The film debuted to a packed house at the law school in October. Berger plans screenings for New York, Washington, D.C., and other areas as well. Many of the victims' families and attorneys will see the film for the first time at a screening by the New York New York County Lawyers' Association Jan. 12.
See the film: Alumni and other community members are invited to a public screening and discussion of “Out of the Ashes” from 4:30-7 p.m. Monday, Jan., 24. 2011, at the law school. To watch a trailer, visit www.outoftheashes911.com.
"Out of the Ashes" raises important questions: Did the Fund undermine the legal system, as its critics claim? Or did it offer victims a way to avoid the extraordinary cost, complexity and excruciatingly slow pace of a lawsuit? And if the Victim Compensation Fund was the right thing to do, do those affected by other tragedies like Hurricane Katrina, the Oklahoma City bombing, and other disasters also deserve compensation? If so, is this Fund, with its methods for calculating the value of a human life, an appropriate model?
The film attempts to answer such questions, but does not present one point of view.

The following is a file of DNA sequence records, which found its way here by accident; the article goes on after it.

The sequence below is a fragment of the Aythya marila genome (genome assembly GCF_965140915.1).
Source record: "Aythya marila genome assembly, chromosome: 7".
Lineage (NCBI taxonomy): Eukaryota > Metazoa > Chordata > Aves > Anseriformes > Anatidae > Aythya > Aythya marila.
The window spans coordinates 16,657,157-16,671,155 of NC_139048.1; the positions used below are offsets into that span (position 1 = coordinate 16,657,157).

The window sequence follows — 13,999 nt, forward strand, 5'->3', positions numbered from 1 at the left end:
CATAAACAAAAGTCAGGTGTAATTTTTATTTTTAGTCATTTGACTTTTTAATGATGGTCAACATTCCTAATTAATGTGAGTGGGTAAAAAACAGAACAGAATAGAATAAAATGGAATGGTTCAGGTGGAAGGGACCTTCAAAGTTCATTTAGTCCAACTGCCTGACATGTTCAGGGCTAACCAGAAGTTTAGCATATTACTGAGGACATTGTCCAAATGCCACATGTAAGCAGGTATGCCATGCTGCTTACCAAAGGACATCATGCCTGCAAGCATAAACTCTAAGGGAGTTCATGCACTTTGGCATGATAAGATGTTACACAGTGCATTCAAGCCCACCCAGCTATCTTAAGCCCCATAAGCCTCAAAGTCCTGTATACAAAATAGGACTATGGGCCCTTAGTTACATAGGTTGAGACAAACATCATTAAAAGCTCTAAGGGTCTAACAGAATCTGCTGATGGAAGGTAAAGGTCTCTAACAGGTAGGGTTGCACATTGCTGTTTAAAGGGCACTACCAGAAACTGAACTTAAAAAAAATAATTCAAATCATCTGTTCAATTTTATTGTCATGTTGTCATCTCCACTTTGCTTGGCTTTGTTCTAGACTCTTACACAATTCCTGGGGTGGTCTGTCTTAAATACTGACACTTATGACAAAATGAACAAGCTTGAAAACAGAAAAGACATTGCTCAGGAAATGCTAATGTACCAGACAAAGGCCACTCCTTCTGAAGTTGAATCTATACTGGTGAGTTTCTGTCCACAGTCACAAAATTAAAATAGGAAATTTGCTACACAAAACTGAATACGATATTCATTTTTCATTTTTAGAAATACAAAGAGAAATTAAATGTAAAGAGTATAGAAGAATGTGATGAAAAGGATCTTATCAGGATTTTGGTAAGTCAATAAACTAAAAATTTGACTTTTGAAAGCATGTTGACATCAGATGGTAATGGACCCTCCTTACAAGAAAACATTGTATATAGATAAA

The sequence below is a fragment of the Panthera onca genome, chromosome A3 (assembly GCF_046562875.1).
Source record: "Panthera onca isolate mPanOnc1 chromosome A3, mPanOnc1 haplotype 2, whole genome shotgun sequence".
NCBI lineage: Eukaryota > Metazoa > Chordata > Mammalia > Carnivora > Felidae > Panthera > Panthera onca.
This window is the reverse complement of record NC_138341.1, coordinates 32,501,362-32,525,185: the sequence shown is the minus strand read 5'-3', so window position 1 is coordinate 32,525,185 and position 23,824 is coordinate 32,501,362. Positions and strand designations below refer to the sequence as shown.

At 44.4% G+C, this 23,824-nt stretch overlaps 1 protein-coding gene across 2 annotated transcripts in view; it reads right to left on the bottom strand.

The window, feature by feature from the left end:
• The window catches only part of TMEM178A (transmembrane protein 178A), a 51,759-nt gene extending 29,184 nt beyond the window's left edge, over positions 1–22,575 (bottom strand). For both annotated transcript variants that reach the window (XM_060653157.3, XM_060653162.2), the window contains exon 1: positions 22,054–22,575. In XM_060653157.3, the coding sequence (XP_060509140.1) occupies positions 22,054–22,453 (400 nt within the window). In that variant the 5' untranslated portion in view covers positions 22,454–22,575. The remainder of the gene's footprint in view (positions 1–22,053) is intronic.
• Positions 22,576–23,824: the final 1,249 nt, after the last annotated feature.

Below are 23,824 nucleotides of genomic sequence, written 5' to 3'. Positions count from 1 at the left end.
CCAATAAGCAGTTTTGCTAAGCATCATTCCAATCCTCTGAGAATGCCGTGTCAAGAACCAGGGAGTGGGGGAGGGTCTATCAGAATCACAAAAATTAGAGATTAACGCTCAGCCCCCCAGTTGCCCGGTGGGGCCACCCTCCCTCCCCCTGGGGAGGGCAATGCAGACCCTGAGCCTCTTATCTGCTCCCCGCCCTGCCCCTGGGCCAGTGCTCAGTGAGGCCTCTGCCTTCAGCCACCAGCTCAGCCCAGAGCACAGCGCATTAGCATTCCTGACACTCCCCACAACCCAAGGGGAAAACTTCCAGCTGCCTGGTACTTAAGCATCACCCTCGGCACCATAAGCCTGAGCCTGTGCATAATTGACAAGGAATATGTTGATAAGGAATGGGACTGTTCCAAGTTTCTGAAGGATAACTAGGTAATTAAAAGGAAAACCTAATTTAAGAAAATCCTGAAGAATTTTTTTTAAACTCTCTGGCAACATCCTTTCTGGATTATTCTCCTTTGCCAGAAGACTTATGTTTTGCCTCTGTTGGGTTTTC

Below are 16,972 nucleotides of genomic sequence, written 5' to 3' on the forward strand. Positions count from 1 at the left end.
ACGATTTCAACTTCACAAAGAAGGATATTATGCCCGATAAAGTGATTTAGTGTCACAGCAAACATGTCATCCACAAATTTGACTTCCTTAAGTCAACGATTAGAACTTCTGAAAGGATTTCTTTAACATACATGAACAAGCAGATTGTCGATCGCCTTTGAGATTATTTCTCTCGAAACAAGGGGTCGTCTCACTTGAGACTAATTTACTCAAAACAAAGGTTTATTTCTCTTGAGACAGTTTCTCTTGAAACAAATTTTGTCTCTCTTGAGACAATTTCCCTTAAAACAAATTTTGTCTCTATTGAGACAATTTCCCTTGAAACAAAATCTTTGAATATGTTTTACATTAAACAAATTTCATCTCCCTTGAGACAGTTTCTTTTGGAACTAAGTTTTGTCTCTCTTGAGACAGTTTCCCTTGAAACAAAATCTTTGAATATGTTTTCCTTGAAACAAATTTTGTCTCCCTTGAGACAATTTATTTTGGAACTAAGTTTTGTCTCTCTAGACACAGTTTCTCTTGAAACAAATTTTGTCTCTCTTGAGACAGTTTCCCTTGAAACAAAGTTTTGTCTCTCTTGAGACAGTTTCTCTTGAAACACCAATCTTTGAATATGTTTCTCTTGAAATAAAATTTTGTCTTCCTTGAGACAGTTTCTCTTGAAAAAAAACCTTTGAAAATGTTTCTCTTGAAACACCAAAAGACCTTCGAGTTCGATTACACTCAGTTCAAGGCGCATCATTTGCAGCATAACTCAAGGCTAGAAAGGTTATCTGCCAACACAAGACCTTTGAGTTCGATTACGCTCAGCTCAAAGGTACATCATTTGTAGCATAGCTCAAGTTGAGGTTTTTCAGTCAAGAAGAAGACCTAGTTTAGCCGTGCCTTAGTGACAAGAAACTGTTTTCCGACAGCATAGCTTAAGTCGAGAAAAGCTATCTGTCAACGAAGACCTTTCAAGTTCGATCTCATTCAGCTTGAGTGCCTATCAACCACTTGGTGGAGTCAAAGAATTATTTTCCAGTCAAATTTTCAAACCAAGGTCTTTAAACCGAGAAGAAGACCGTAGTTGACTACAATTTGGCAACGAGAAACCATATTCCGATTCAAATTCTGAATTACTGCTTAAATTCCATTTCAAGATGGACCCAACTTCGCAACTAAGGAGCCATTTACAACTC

"It's up to the viewer to decide," Berger said.
Berger, who will be making an expanded version of the film available to law schools to purchase for curricular use, expects it to be eye-opening to students. Along with debating the fund in a legal sense, younger students may gain a greater understanding of the devastating attacks.
Although most people recall in detail where they were the moment the towers were struck and the resulting fear and anguish, Berger said that as time moves on, law students aren't as personally connected to the worst terrorist attack in U.S. history. She noted that some students who will study the film next year were only 11 or 12 when the attacks occurred.
Other key participants in the film include co-director Sarah Holt, an Emmy-winning documentary producer, director, editor and writer and narrator Charles Ogletree, the Jesse Climenko Professor of Law at Harvard Law and director of the Charles Hamilton Houston Institute for Race and Justice. A number of student research assistants worked with Berger throughout the years.
Berger, an authority on pretrial advocacy, established the Films For Justice Institute in 1996 and produced three educational documentary films in the series "Lessons from Woburn" about a lawsuit brought by families in Woburn, Mass, alleging contamination of their drinking water. The original participants appear in the documentary, based on the lawsuit, Anderson v. W.R. Grace, the book by Jonathan Harr, "A Civil Action," and the Hollywood movie by the same name. The films are used in more than 100 law schools.
Producing the moving was more work than Berger ever expected when she spontaneously suggested the idea to Feinberg - but also more worthwhile.
"This is the culmination of a momentous seven years," Berger said.